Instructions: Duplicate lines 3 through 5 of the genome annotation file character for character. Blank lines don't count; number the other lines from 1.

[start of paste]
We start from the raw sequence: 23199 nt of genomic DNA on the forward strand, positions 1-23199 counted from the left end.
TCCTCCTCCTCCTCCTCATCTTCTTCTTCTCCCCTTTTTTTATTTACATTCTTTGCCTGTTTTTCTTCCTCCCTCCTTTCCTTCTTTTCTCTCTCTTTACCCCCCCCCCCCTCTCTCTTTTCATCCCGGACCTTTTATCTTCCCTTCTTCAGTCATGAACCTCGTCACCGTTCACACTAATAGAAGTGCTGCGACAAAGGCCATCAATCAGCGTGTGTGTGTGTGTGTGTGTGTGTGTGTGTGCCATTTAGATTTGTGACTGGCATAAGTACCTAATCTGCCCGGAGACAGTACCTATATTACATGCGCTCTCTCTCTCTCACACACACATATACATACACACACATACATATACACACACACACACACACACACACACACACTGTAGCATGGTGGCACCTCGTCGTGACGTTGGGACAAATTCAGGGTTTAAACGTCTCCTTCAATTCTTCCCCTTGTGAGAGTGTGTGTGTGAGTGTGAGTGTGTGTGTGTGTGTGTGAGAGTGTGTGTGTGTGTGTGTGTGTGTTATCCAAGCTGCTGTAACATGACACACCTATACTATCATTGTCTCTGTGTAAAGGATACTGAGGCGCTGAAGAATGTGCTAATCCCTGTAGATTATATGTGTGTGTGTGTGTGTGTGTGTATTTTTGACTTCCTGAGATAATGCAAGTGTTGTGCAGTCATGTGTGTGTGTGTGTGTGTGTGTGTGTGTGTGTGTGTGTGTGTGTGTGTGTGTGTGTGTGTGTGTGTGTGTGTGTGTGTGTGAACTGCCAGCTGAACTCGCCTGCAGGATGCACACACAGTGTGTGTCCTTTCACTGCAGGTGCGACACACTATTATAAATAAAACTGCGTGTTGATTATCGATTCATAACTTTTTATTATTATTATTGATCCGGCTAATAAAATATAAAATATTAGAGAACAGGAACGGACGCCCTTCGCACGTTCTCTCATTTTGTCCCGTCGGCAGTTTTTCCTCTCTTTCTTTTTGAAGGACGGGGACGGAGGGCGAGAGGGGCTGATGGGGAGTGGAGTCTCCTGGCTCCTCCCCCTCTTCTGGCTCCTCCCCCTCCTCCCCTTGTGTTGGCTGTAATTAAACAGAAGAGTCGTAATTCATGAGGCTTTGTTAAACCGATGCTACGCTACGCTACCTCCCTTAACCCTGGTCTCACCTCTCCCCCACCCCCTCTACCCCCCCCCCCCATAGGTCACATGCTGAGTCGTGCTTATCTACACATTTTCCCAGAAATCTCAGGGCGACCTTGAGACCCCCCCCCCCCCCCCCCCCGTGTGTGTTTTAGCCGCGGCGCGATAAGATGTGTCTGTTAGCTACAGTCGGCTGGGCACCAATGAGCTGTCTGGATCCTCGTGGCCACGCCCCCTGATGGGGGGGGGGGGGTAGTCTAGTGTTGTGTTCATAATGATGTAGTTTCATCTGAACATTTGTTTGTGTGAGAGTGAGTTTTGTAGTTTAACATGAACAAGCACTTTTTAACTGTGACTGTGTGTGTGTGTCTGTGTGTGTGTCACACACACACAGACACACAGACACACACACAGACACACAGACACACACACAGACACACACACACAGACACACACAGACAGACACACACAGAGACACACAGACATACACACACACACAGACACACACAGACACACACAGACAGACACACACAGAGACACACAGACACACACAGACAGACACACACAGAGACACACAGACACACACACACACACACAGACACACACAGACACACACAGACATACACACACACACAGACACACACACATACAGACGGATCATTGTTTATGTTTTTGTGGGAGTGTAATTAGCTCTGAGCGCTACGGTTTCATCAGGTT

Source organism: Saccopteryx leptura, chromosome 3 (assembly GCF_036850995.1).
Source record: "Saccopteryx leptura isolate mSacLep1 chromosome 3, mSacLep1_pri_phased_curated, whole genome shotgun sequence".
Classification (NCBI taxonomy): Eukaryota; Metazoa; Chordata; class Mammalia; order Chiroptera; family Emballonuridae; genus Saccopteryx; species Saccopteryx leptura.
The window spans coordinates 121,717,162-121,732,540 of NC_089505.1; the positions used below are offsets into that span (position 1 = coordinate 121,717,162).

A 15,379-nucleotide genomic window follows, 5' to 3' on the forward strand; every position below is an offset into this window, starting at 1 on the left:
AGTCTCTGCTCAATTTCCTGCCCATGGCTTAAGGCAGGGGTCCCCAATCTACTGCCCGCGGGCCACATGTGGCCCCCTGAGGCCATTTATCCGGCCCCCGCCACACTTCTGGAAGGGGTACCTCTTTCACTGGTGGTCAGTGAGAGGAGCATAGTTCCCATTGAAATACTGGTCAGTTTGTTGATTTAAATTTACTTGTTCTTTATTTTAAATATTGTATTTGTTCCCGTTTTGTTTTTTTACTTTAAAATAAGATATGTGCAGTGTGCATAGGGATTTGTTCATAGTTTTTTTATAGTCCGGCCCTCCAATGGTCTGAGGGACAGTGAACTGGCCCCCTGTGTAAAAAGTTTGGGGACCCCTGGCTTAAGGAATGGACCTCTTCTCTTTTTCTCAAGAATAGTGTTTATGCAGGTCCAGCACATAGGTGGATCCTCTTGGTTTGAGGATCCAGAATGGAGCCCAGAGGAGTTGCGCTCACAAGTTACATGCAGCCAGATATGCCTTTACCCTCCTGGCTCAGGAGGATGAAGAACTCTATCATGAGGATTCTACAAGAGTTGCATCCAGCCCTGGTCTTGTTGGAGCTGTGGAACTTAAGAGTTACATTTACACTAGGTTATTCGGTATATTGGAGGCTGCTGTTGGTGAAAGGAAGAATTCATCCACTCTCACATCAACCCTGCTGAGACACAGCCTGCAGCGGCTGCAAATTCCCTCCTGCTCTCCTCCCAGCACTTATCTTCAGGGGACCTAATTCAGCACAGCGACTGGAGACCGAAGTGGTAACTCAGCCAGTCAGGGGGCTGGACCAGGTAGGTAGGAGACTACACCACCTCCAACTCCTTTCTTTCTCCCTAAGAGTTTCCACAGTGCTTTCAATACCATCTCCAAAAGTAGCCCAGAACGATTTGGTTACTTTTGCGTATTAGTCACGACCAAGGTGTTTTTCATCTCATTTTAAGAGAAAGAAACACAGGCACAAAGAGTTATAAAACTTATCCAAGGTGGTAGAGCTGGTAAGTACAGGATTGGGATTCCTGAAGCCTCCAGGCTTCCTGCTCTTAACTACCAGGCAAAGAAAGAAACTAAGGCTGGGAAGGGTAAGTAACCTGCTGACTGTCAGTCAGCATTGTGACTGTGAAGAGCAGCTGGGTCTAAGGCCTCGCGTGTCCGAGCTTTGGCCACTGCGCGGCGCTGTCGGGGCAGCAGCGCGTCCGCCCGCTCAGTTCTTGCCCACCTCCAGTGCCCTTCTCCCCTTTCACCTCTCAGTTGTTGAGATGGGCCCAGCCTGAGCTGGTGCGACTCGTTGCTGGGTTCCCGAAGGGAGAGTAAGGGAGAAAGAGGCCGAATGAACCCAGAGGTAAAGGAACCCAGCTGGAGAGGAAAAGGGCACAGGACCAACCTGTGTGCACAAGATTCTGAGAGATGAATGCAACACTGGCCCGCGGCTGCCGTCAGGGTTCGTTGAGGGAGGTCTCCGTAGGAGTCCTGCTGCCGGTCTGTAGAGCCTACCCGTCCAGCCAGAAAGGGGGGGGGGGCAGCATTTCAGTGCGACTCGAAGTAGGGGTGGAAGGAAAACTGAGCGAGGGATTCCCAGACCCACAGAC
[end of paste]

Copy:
Source organism: Saccopteryx leptura, chromosome 3 (assembly GCF_036850995.1).
Source record: "Saccopteryx leptura isolate mSacLep1 chromosome 3, mSacLep1_pri_phased_curated, whole genome shotgun sequence".
Classification (NCBI taxonomy): Eukaryota; Metazoa; Chordata; class Mammalia; order Chiroptera; family Emballonuridae; genus Saccopteryx; species Saccopteryx leptura.